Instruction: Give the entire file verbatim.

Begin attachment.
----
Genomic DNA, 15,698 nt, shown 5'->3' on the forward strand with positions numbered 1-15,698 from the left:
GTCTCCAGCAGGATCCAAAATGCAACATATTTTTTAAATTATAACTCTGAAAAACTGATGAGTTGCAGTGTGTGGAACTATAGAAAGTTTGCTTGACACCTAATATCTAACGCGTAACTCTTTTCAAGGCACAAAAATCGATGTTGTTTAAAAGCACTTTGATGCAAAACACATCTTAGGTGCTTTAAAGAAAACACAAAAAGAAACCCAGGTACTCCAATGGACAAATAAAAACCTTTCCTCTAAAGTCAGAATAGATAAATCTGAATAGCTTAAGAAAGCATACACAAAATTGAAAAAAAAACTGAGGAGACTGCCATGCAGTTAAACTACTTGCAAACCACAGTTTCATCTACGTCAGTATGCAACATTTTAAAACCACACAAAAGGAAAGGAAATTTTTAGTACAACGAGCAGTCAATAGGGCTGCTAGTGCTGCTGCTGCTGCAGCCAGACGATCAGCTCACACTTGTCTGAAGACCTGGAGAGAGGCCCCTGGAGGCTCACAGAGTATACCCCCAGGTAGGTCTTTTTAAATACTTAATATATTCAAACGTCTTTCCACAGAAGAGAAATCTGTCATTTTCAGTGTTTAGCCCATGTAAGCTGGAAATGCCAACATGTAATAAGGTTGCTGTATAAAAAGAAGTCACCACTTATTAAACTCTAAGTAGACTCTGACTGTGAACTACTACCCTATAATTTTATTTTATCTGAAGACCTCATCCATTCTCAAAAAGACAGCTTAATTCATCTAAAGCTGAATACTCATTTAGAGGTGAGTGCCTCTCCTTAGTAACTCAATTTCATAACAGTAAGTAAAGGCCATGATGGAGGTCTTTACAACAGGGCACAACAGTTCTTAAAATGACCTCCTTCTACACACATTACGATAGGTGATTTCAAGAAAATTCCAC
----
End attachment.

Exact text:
Genomic DNA, 15,698 nt, shown 5'->3' on the forward strand with positions numbered 1-15,698 from the left:
GTCTCCAGCAGGATCCAAAATGCAACATATTTTTTAAATTATAACTCTGAAAAACTGATGAGTTGCAGTGTGTGGAACTATAGAAAGTTTGCTTGACACCTAATATCTAACGCGTAACTCTTTTCAAGGCACAAAAATCGATGTTGTTTAAAAGCACTTTGATGCAAAACACATCTTAGGTGCTTTAAAGAAAACACAAAAAGAAACCCAGGTACTCCAATGGACAAATAAAAACCTTTCCTCTAAAGTCAGAATAGATAAATCTGAATAGCTTAAGAAAGCATACACAAAATTGAAAAAAAAACTGAGGAGACTGCCATGCAGTTAAACTACTTGCAAACCACAGTTTCATCTACGTCAGTATGCAACATTTTAAAACCACACAAAAGGAAAGGAAATTTTTAGTACAACGAGCAGTCAATAGGGCTGCTAGTGCTGCTGCTGCTGCAGCCAGACGATCAGCTCACACTTGTCTGAAGACCTGGAGAGAGGCCCCTGGAGGCTCACAGAGTATACCCCCAGGTAGGTCTTTTTAAATACTTAATATATTCAAACGTCTTTCCACAGAAGAGAAATCTGTCATTTTCAGTGTTTAGCCCATGTAAGCTGGAAATGCCAACATGTAATAAGGTTGCTGTATAAAAAGAAGTCACCACTTATTAAACTCTAAGTAGACTCTGACTGTGAACTACTACCCTATAATTTTATTTTATCTGAAGACCTCATCCATTCTCAAAAAGACAGCTTAATTCATCTAAAGCTGAATACTCATTTAGAGGTGAGTGCCTCTCCTTAGTAACTCAATTTCATAACAGTAAGTAAAGGCCATGATGGAGGTCTTTACAACAGGGCACAACAGTTCTTAAAATGACCTCCTTCTACACACATTACGATAGGTGATTTCAAGAAAATTCCAC